Your healthcare provider may recommend different treatments for lowering your cholesterol. You may start with diet, exercise, and lifestyle changes. If they are not enough, you may need to take medications.

Diet

Your diet is one of the most important parts of lowering and controlling high cholesterol. Since dietary cholesterol is in foods from animal sources like dairy and meat, you want to first focus on reducing these high-cholesterol foods.

High-cholesterol foods include:

  • Some seafood, such as shrimp
  • Organ meat
  • Full-fat cheese
  • Full-fat butter 
  • Eggs
  • Other full-fat dairy items 

By limiting foods high in cholesterol, you will also reduce saturated and trans fats since they are common in these products. Both saturated and trans fats can make the liver create more cholesterol, so it is important to limit them. 

Change your diet to include more:

  • Lean meats
  • Healthy fats like unsaturated oils
  • Nuts
  • Beans
  • Legumes 
  • Whole grains
  • Vegetables 
  • Fruits 
  • Fish high in omega-3 fatty acids

Exercise

Exercise can help lower LDL cholesterol and raise HDL cholesterol. It can also help you reach a healthy weight that lowers your risk of cardiovascular disease. Try to incorporate some type of physical activity into each day.

Lifestyle 

In addition to diet and exercise, there are other lifestyle changes that may lower cholesterol. Talk to your healthcare provider before making any drastic changes.

Lifestyle changes include:

  • Quitting smoking
  • Limiting alcohol, sugar, and salt
  • Managing stress
  • Getting enough sleep
  • Getting regular physical checkups 

The main goal of all these changes is to lead a heart-healthy life that naturally reduces cholesterol and improves health. 

Medications 

If lifestyle, diet, and exercise are not enough to lower your cholesterol levels, then you may need to take medications. Your healthcare provider will evaluate your risk of cardiovascular disease and help choose the right treatment plan.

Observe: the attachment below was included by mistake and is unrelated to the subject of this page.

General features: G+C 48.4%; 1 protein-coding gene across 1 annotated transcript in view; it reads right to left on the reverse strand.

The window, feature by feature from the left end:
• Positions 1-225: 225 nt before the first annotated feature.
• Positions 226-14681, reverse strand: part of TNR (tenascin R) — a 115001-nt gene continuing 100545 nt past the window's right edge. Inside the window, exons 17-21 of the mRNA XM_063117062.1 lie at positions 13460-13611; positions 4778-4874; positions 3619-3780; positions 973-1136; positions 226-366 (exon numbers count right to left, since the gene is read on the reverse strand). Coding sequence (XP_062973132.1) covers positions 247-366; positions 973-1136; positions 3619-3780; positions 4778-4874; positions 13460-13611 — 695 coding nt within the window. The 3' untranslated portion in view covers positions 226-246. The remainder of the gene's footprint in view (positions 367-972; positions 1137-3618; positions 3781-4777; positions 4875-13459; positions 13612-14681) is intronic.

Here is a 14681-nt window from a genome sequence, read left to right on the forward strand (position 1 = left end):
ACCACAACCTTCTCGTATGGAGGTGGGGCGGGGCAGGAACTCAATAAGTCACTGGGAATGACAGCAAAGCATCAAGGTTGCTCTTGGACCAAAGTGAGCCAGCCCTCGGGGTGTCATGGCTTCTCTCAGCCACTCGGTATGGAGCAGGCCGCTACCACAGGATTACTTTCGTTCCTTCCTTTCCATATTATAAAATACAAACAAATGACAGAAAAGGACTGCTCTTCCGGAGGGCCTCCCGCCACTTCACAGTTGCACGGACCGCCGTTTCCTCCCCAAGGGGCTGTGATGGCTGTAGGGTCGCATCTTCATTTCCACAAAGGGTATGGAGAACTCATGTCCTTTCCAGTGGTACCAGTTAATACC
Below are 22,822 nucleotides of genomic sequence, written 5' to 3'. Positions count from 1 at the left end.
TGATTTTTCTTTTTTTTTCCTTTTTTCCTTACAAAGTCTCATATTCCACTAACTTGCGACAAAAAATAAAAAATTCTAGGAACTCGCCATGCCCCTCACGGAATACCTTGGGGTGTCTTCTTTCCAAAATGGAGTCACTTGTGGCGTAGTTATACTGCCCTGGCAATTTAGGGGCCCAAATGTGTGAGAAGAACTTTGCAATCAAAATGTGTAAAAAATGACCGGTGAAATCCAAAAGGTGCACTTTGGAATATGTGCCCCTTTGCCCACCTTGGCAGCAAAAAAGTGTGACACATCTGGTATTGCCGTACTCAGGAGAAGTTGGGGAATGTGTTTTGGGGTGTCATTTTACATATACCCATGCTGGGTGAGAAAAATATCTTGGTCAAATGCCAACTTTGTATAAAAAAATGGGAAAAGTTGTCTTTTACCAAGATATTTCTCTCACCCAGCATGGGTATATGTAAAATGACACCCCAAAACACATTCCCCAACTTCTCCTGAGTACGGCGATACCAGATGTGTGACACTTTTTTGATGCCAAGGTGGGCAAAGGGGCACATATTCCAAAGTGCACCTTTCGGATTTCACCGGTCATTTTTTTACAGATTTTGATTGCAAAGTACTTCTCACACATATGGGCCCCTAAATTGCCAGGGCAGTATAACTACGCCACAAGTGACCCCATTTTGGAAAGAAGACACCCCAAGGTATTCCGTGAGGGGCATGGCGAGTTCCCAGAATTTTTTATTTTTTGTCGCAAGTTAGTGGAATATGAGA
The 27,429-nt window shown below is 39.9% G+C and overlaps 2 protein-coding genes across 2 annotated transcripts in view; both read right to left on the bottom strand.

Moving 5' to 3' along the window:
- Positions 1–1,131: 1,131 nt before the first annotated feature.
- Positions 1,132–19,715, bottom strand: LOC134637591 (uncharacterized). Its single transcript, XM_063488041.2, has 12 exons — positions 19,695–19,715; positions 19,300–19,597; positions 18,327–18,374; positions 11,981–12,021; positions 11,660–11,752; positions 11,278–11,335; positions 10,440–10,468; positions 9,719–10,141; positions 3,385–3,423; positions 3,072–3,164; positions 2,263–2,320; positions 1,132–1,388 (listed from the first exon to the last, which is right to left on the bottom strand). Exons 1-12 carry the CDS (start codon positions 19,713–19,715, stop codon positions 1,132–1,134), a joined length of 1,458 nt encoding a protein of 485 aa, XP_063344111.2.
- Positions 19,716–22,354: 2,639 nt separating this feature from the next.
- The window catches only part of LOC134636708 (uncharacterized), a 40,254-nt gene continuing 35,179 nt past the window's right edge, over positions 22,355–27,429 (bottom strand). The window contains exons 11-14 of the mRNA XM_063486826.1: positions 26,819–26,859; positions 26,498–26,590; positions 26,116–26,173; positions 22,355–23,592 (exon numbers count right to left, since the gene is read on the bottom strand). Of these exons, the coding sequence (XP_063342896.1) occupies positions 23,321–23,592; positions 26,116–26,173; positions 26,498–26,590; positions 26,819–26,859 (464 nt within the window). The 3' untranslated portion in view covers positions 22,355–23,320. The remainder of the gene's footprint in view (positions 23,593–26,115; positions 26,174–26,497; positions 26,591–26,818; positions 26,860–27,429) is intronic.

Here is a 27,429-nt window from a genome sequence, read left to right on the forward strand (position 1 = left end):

Medications include:

  • Statins to lower how much cholesterol the liver makes  
  • Bile acid sequestrants to block bile acid in the stomach and lower LDL  
  • Ezetimibe to prevent the absorption of dietary cholesterol
  • PCSK9 inhibitors to block the PCSK9 protein and lower LDL 
  • Bempedoic acid to lower LDL

Statins are the most common medication prescribed for high cholesterol. However, they can have side effects. If you experience side effects, discuss them with your healthcare provider. 

A Word From Verywell 

It is important to know the guidelines for normal cholesterol levels so you are prepared when you have a blood test. If the results you receive are higher than normal, you should not panic. Talk to your healthcare provider about lowering and controlling your cholesterol levels. 

There are many steps you can take to manage high cholesterol levels. It is important not to get discouraged if your levels do not go down right away. Continue talking to your healthcare providers and try new lifestyle changes or medications. It may take up to six months or longer to see improvements in your numbers.  

Although you do not want to panic, you also do not want to ignore the results of the blood test. You want to take steps to lower your risk of developing cardiovascular disease and other problems caused by high cholesterol. 

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3 Sources
Verywell Health uses only high-quality sources, including peer-reviewed studies, to support the facts within our articles. Read our editorial process to learn more about how we fact-check and keep our content accurate, reliable, and trustworthy.
  1. MedlinePlus. Cholesterol. Updated May 20, 2021.

  2. National Heart, Lung, and Blood Institute. Blood cholesterol

  3. MedlinePlus. Cholesterol levels: what you need to know. Updated October 2, 2020.